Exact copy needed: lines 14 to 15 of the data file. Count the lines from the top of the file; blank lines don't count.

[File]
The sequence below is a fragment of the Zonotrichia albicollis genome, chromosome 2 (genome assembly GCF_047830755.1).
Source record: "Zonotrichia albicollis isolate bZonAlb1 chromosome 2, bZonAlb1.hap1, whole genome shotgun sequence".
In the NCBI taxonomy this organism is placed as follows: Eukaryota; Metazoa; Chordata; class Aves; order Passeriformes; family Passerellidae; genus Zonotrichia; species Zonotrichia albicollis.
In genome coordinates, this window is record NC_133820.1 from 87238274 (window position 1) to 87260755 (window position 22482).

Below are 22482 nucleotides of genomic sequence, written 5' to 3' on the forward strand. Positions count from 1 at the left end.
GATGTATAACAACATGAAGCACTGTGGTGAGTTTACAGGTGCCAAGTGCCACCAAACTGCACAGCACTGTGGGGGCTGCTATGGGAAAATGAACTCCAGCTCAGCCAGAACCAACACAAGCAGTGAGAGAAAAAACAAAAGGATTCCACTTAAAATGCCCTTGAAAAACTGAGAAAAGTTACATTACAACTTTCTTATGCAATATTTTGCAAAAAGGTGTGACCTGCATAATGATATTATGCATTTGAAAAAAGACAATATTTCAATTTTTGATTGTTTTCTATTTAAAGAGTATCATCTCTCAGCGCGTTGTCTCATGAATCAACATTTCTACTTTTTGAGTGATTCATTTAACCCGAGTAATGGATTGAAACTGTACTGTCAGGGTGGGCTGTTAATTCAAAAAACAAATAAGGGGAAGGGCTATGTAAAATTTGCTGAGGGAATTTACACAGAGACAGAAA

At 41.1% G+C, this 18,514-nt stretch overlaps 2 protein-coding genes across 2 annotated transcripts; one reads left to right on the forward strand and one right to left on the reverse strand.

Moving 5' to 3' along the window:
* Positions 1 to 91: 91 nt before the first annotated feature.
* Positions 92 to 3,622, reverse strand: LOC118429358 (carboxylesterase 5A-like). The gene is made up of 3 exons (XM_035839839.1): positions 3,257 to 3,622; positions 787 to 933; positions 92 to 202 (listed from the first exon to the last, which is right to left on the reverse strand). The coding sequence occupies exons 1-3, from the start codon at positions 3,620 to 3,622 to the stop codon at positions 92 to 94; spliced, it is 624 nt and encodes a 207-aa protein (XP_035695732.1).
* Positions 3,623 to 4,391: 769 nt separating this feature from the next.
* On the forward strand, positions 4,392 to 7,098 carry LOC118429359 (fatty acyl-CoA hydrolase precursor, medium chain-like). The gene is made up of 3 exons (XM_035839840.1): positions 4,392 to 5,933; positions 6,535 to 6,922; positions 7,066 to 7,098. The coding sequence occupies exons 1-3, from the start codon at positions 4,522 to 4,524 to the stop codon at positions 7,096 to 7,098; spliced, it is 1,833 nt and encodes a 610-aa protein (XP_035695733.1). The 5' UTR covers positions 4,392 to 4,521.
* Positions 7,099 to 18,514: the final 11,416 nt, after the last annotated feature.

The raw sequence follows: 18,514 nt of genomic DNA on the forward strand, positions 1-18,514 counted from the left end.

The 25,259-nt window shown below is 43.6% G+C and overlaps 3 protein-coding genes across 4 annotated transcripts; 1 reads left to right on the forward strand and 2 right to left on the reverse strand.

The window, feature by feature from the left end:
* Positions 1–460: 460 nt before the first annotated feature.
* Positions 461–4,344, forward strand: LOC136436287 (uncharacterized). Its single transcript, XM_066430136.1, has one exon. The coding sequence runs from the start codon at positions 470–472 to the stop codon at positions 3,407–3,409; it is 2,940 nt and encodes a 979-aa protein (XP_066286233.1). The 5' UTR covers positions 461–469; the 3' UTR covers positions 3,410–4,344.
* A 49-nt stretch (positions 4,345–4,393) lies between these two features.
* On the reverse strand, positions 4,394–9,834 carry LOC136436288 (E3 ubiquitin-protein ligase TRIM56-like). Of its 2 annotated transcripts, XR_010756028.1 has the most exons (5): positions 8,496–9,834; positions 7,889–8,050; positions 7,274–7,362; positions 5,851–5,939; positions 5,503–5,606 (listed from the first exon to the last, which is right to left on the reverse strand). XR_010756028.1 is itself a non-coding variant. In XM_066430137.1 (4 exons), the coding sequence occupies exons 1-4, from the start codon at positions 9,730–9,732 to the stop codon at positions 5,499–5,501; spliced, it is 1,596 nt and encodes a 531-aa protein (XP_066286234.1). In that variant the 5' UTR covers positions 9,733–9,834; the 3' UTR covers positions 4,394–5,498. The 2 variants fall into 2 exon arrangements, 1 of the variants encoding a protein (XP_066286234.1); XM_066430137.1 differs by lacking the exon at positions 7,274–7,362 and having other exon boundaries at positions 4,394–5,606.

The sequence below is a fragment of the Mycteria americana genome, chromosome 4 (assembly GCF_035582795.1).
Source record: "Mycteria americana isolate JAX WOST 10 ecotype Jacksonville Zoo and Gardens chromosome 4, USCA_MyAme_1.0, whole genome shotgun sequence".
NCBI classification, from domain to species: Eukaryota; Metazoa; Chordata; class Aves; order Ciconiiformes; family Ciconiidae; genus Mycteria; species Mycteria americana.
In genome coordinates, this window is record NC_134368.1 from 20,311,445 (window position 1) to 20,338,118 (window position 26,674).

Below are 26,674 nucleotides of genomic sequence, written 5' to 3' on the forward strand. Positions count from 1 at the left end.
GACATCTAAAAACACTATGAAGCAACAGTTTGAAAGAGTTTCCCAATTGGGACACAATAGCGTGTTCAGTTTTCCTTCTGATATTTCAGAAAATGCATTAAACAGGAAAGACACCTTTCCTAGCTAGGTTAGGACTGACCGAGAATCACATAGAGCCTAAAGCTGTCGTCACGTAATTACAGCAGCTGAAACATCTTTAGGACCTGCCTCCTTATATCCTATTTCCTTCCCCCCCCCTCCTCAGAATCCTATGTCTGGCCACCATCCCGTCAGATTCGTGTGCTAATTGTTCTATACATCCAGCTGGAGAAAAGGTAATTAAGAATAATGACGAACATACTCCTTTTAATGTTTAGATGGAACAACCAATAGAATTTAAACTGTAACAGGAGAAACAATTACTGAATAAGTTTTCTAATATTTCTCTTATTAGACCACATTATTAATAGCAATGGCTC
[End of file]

The raw sequence follows: 18,514 nt of genomic DNA on the forward strand, positions 1-18,514 counted from the left end.

The 25,259-nt window shown below is 43.6% G+C and overlaps 3 protein-coding genes across 4 annotated transcripts; 1 reads left to right on the forward strand and 2 right to left on the reverse strand.